Competition was stiff at Sunday night’s “What’s the Big Idea? Pitch Competition”
The seventh of seven pitches took home the $10,000 prize in this annual pitch competition from the Knoxville Entrepreneur Center.
It may have been the most competitive “What’s the Big Idea? Pitch Competition” ever as the judges took more than the time they had been allotted before returning to Scruffy City Hall on Sunday night to announce that B-Roll Bank was the winner.
Organized and hosted by the Knoxville Entrepreneur Center (KEC), the all-weekend event pairs start-up founders – some with papered companies, others simply with an idea – and mentors to advance their concept. They work most of the 48-hour period to develop a better pitch, discuss marketing strategies, finetune financials and focus, and, in previous competitions, actually change the name of the company.
From all indications, none of the founders changed their focus from the ideas they outlined in the brief videos they submitted as part of the application process. The competitors ranged from a member of the “Innovation Crossroads” program at Oak Ridge National Laboratory focused on recycled glass to a space and software tool for performing artists, a tool to automate social media marketing for solopreneurs, a business providing wig services for individuals losing their hair, a group travel app focused on student trips, an artificial intelligence (AI)-based tool to help non-English speaking individuals, and an AI-powered digital asset manager for production houses.
Jonathan Halley, Founder and Executive Producer at Big Slate Media, pitched the winning idea in the number seven spot and won the $10,000 grand prize provided by the Knoxville Chamber. He explained that companies such as his have a big problem with the storage of video clips and their later retrieval. Halley developed the tool, which is a search engine, to support Big Slate Media, but said there were more than 6,000 production shops in the country that could benefit from the tool.
“This thing exists, but there is a lot more work to do,” he added.
Last year’s winner was Femeika Elliott of Meik Meals, a start-up focused on ensuring a healthier eating regime to help new mothers deal with postpartum. She announced the winner and joined KEC’s Chris McAdoo in presenting the symbolic check.
Judges for the competition were: (1) Melissa Centers, a new addition to the Knoxville ecosystem after a successful corporate career that included serving as Senior Vice President, General Counsel, and Secretary of State Auto Insurance; (2) Patrick Hunt, Chief Strategy Officer at Lirio; and (3) Damon Rawls, Principal Strategist at The Innovation Digital Agency. The three are also KEC volunteers.
The other competitors, in the order they pitched, were:
- Vitriform3D, the “Innovation Crossroads” company focused on the reuse of glass rather than simply sending it to the landfill. For Sunday night’s presentation, Co-Founder Dustin Gilmer described one opportunity which involves taking discarded glass and using it to make molds that can then be used to make aerospace parts. Noting that aircraft molding is expensive and time-consuming, Gilmer said the start-up plans to build a facility in the Knoxville area.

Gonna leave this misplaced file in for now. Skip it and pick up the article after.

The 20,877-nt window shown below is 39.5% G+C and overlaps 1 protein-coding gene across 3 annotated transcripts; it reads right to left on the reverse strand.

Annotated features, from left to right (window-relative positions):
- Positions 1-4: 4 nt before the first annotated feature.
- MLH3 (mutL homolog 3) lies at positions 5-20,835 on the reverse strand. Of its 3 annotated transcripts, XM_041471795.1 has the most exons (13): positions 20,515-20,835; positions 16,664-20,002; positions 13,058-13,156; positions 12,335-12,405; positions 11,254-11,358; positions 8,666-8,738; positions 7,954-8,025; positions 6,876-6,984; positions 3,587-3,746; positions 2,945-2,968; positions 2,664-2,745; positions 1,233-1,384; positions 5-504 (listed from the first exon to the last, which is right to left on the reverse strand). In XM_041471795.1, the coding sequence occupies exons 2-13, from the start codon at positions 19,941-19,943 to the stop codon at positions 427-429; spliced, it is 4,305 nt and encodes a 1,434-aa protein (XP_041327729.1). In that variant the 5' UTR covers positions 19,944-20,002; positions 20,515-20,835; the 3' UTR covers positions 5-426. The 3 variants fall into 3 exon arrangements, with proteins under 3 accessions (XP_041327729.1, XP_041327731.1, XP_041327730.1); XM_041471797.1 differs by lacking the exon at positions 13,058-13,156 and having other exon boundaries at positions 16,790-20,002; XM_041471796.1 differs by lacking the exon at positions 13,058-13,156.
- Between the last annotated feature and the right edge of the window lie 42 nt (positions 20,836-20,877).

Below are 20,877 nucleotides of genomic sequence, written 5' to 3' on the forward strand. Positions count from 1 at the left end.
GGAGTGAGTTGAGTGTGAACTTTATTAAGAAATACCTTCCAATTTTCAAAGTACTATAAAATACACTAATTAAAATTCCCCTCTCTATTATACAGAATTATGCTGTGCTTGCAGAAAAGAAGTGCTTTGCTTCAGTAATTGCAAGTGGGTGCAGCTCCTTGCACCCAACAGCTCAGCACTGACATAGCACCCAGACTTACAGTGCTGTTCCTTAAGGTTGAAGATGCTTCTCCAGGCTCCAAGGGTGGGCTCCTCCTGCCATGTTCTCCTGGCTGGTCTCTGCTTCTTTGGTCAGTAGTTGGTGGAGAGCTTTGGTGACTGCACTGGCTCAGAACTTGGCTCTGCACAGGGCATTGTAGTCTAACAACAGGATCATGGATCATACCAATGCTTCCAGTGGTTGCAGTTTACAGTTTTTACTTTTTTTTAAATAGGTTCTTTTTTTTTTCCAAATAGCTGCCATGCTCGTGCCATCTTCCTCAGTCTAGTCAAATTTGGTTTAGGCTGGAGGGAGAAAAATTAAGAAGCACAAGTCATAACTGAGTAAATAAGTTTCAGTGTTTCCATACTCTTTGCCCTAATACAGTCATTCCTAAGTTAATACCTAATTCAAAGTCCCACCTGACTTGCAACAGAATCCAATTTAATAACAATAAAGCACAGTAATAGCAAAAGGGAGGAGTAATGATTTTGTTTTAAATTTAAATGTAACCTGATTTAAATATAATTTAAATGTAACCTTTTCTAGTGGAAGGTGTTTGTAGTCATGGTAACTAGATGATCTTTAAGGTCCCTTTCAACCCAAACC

- Jaleria Rivera founded SpaceCraft nearly a year ago to serve as a community rehearsal space for artists and organizations. Explaining that Knoxville is losing performing artists to other cities because it does not have such a facility, her vision is broad . . . “not just a space but an artist ecosystem,” a software platform to connect performing artists and venues, and eventually other locations.
- SimplePost Social is an AI-based app that is focused on solopreneurs who lack the time to focus on social media and the budget to hire someone for the task. With a goal to “automate social media marketing for small businesses,” Alexander Leon explained that he has three Beta users now, and they are able to create content in 20 seconds using the proprietary software he developed.
- Siobian Jones of The Mighty Wig said that she is not a novice to the hair loss industry, having been involved in various ways for 20 years. “I want to take to confusion out of the buying experience,” she said. Her three-step process starts with a questionnaire, then allows the buyer to try the ideal wig for a period of time before purchasing that one or try a different one.
- For David Schwall, the experience of chaperoning a student trip that involved an unexpected delay began the process of developing TravL. He described it as a “comprehensive digital tool” that manages all communications with parents, students, teachers, and chaperones including the schedule and any changes, messaging, and even the ability to share photos. Schwall has bootstrapped the venture, and the app is available for Google and Apple devices.
- Moon Ma came to the U.S. from Asia seven years ago and was immediately challenged by language barriers. “Communication is our entrance to the world,” she explained, adding, “I want everyone to feel comfortable in the language they speak.” The result is SpeakBit, a start-up she co-founded with her husband. It uses AI to improve communication confidence among non-English speakers.